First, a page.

I tend to believe young and new investors will be attracted by no initial minimums for investments and no fee to open an account, and that over time that this will be a big competitive advantage for Fidelity and Schwab. Once attracted the investor will likely develop brand loyalty and stay with Fidelity or Schwab.

We are older, have a landline, have a checking account at a local branch bank, and get two newspapers.
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Re: Fidelity Files for two Fidelity ZERO℠ Funds (0.00% ER total stock and total international mutual funds)

Post by davidkw » Wed Aug 08, 2018 3:25 pm

ruralavalon wrote:
Wed Aug 08, 2018 2:48 pm
MnD wrote:
Wed Aug 08, 2018 12:33 pm
I like these no minimum offerings by Fidelity and Schwab in things like account openings, and low-cost funds, ETF's and banking services. My kids were captured by Schwab well before they even got out of college mainly by the checking account with the ATM fee refunded debit card and partly by the brokerage accounts with no minimums on opening and ETF trades. They've been with Schwab for all banking and brokerage services now for 3 and 5 years with one barely established in his career and the other still in grad school. The likelihood of them migrating to Vanguard and to traditional or stand-alone on-line banking services is remote. I know fidelity has cash management services that resemble checking but they should buy a bank so they can offer something like what Schwab has with checking services. Or maybe people will get comfortable enough with brokerage cash management services such that checking accounts become a thing of the past unless you are older like land lines and getting the newspaper.
I tend to believe young and new investors will be attracted by no initial minimums for investments and no fee to open an account, and that over time that this will be a big competitive advantage for Fidelity and Schwab. Once attracted the investor will likely develop brand loyalty and stay with Fidelity or Schwab.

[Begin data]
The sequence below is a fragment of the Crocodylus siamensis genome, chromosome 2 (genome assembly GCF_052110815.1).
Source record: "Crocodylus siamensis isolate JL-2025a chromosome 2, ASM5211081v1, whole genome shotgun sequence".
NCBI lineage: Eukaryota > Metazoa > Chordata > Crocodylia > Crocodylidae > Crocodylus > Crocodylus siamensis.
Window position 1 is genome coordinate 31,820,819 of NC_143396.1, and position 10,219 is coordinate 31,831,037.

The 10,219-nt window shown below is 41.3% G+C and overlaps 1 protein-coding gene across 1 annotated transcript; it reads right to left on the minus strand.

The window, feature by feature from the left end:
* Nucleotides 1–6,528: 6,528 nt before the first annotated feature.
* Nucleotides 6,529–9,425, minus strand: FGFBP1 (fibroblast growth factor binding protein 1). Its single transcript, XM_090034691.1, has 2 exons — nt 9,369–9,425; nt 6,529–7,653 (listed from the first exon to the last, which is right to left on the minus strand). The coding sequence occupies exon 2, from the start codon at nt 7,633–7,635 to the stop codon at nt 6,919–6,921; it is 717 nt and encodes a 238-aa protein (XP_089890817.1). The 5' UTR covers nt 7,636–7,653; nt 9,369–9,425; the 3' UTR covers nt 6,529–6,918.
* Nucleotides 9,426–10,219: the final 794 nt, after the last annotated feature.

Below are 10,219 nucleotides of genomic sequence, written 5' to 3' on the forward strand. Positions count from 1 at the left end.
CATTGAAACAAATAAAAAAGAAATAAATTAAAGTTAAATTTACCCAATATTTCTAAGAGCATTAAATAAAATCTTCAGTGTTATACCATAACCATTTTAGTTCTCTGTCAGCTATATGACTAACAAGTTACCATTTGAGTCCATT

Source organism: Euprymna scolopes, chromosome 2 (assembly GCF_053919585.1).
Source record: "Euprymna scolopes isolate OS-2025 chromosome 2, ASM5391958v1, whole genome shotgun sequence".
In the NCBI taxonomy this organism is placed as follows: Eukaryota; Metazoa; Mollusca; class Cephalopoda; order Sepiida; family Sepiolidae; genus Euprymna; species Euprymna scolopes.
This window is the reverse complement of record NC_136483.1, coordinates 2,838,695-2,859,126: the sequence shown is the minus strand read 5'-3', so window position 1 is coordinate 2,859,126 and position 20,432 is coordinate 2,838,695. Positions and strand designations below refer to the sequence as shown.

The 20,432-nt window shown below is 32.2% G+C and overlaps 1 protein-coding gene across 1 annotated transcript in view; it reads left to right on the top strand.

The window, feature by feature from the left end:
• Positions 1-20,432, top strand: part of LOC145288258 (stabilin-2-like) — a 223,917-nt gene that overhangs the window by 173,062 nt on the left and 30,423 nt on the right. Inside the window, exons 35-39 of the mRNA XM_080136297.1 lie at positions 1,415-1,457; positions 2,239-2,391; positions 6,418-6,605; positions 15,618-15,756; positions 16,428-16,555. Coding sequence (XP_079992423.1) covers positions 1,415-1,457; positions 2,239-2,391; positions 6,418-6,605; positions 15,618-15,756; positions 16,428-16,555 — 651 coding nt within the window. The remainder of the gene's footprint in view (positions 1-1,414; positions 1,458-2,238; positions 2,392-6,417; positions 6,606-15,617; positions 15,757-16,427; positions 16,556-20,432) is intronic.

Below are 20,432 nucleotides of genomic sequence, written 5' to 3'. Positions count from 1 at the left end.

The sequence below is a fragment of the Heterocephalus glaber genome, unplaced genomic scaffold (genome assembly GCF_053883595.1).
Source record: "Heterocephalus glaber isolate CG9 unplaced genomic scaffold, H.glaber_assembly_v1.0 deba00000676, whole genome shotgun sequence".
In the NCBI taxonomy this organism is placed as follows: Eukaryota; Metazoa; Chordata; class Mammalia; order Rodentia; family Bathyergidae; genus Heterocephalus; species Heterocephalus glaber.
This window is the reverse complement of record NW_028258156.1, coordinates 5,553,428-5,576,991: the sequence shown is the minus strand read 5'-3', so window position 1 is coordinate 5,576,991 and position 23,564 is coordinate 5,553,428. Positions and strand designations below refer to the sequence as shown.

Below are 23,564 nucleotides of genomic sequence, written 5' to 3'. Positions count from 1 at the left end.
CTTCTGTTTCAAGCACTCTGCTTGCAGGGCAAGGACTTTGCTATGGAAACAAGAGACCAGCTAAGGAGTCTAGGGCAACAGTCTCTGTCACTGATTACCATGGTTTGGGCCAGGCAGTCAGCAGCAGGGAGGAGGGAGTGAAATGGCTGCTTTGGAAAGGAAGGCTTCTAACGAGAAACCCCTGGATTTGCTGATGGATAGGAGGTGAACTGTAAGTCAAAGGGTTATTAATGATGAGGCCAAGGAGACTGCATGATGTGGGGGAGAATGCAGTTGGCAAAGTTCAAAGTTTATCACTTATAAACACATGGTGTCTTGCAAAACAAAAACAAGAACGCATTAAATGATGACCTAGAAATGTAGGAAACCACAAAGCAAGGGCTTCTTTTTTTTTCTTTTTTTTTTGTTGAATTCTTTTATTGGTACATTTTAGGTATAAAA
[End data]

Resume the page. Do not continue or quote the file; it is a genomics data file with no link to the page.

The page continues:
We are older, have a landline, have a checking account at a local branch bank, and get two newspapers.
I agree. If I was starting out just out of college, I would go with Schwab or Fidelity. Probably Schwab since they have had the low minimums for years. I believe Vanguard will need to drop the minimums. With so much automated these days, that should not be a problem.

In the Evangelical world, there is a motto, "What you win them with, is what you win them to". So when churches get people in with volleyball and pizza, that is what they expect.

I would expect Fidelity to be disappointed when investors buy the indexes, but not the more expensive products.
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Re: Fidelity Files for two Fidelity ZERO℠ Funds (0.00% ER total stock and total international mutual funds)

Post by TIAX » Wed Aug 08, 2018 3:48 pm

UpperNwGuy wrote:
Wed Aug 08, 2018 1:36 pm
TIAX wrote:
Wed Aug 08, 2018 10:11 am
People who don't have enough assets to reach admiral are the same people who need a lot of hand holding (phone calls, help filling out forms, etc.).
What's your factual basis for making such an insulting accusation?
On average, do you think someone who is new to investing has more or less questions than someone who has been investing for decades?

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Re: Fidelity Files for two Fidelity ZERO℠ Funds (0.00% ER total stock and total international mutual funds)

Post by LadyGeek » Wed Aug 08, 2018 4:10 pm

The discussion is getting derailed. Please stay on-topic, which is the Fidelity filings.
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Re: Fidelity Files for two Fidelity ZERO℠ Funds (0.00% ER total stock and total international mutual funds)